Vaccinate now for the flu season | King County Public Health
October 27, 2012 · Updated 9:02 PM
“Flu vaccine is the single best way to protect yourself and your loved ones from flu,” said Dr. David Fleming, Director and Health Officer for Public Health – Seattle & King County.
Influenza can cause significant lost time from work and school, as well as the expense of doctor visits. In some instances, it can also cause hospitalization and even death.
“We’ve begun to get reports of confirmed influenza infections in our community, including our schools,” said Dr. Jeff Duchin, Chief, Communicable Disease Epidemiology & Immunization at Public Health – Seattle & King County. “Vaccinate now to protect yourself and your family.”
Health experts recommend that everyone six months and older get the flu vaccine, especially people at high-risk for severe influenza, including:
- children 6 months through their fifth birthday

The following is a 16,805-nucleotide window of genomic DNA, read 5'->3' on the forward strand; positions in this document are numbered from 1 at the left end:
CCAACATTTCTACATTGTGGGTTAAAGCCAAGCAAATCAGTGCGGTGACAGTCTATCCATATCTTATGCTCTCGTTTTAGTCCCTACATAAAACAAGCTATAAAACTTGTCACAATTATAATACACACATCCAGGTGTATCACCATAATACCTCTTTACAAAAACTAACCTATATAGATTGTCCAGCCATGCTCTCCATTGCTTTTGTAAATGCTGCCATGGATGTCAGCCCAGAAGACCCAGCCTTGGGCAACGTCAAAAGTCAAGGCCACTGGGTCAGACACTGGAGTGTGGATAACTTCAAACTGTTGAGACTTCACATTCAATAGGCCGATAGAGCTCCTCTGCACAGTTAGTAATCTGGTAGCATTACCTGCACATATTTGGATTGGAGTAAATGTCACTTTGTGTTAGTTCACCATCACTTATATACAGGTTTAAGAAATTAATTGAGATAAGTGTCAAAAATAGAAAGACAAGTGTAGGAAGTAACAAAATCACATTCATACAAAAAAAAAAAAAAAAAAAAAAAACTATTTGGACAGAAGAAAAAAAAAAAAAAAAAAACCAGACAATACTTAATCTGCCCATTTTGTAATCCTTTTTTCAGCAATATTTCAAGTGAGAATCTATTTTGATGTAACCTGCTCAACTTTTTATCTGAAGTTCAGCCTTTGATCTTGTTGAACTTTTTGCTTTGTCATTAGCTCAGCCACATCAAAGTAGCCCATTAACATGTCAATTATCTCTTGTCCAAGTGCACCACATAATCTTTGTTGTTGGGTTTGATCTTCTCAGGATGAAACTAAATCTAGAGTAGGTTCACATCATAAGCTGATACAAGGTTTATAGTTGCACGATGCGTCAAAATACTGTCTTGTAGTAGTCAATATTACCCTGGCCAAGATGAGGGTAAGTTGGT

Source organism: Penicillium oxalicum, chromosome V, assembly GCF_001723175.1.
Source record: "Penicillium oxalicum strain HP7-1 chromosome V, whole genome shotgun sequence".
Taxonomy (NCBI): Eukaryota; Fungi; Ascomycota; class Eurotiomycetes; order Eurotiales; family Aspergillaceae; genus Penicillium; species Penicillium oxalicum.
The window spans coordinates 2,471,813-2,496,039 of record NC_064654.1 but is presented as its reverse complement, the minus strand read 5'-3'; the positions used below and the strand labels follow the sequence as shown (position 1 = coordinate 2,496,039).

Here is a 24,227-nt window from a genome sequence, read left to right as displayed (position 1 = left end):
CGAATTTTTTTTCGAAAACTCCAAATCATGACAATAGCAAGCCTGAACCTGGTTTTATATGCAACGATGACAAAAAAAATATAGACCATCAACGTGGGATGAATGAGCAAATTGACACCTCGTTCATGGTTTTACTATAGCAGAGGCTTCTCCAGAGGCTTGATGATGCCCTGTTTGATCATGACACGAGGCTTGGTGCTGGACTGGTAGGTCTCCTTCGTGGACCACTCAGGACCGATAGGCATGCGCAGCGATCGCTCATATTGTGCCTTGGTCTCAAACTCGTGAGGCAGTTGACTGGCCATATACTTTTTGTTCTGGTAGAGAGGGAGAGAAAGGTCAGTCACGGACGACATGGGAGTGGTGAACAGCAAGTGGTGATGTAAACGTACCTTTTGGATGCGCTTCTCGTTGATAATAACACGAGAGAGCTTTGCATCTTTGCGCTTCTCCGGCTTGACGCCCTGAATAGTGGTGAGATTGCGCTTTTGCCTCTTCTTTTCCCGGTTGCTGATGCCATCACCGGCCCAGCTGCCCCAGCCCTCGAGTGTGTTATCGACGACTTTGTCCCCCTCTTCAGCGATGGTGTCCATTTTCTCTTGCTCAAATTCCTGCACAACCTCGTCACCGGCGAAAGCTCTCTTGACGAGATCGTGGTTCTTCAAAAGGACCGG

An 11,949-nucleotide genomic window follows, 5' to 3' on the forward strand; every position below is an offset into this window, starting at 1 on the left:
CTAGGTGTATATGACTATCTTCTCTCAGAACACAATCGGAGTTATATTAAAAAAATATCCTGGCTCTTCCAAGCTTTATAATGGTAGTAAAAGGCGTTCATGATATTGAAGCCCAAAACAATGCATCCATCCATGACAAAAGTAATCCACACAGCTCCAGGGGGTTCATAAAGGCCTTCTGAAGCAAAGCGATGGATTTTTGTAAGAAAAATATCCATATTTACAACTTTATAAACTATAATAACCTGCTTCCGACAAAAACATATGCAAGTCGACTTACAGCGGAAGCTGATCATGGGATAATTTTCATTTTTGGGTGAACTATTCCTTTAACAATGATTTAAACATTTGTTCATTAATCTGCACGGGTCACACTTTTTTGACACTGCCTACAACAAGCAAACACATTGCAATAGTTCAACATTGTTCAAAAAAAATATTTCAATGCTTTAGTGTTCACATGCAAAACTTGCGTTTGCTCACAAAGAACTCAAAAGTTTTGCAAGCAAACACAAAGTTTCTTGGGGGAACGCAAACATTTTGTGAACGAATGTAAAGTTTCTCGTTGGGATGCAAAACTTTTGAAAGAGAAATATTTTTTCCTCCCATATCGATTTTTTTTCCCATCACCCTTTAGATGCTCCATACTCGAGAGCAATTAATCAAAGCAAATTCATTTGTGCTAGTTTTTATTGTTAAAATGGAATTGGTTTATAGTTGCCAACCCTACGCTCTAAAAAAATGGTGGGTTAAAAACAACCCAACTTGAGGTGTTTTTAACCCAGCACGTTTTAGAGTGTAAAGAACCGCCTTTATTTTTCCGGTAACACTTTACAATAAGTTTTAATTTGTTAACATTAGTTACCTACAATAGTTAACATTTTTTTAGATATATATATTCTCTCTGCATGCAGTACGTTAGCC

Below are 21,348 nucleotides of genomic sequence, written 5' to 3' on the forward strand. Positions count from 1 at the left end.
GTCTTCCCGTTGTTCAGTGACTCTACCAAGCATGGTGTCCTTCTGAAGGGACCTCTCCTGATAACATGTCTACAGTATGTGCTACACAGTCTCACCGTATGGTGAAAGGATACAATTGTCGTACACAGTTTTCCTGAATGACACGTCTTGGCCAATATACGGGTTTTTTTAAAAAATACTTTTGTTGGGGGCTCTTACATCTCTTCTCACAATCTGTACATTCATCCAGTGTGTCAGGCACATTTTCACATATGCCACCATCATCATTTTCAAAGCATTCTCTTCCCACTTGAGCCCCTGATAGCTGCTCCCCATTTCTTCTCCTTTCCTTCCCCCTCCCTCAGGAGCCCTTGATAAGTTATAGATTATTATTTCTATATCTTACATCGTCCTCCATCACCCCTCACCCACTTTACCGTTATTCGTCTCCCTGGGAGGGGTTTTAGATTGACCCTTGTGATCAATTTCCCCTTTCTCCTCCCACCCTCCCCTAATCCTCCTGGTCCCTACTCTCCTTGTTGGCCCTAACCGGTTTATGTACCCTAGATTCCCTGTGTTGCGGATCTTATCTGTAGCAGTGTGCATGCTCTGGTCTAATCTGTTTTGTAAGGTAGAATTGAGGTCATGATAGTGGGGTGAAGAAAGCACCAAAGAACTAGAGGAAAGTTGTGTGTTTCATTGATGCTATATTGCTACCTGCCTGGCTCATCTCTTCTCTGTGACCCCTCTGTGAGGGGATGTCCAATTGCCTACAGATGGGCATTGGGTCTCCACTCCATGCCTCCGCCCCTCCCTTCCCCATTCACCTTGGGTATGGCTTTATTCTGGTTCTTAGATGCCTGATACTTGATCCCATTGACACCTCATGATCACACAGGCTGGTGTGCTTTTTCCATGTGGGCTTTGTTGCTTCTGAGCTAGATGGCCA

- pregnant women, to protect both the mother and the newborn infant
- adults age 50 years and older
- people with chronic health problems like diabetes, heart, liver, lung, kidney, and certain neurological diseases, and extreme obesity.
Household members, care givers, and other close contacts of high-risk people should get vaccinated to prevent them from spreading influenza.
Vaccine supply is widely available in King County. Flu shots are available at doctors' offices, clinics, pharmacies,and other providers. Some health care providers and pharmacies may also have FluMist, the nasal spray vaccine.
As always, healthy habits can limit the spread of contagious illnesses, including the flu. Cover coughs and sneezes, wash hands often, avoid close contact with ill people, and stay home from work, school, and other public settings when ill.
For more information, visit www.kingcounty.gov/health/flu.
Providing effective and innovative health and disease prevention services for over 1.9 million residents and visitors of King County, Public Health – Seattle & King County works for safer and healthier communities for everyone, every day. More at www.kingcounty.gov/health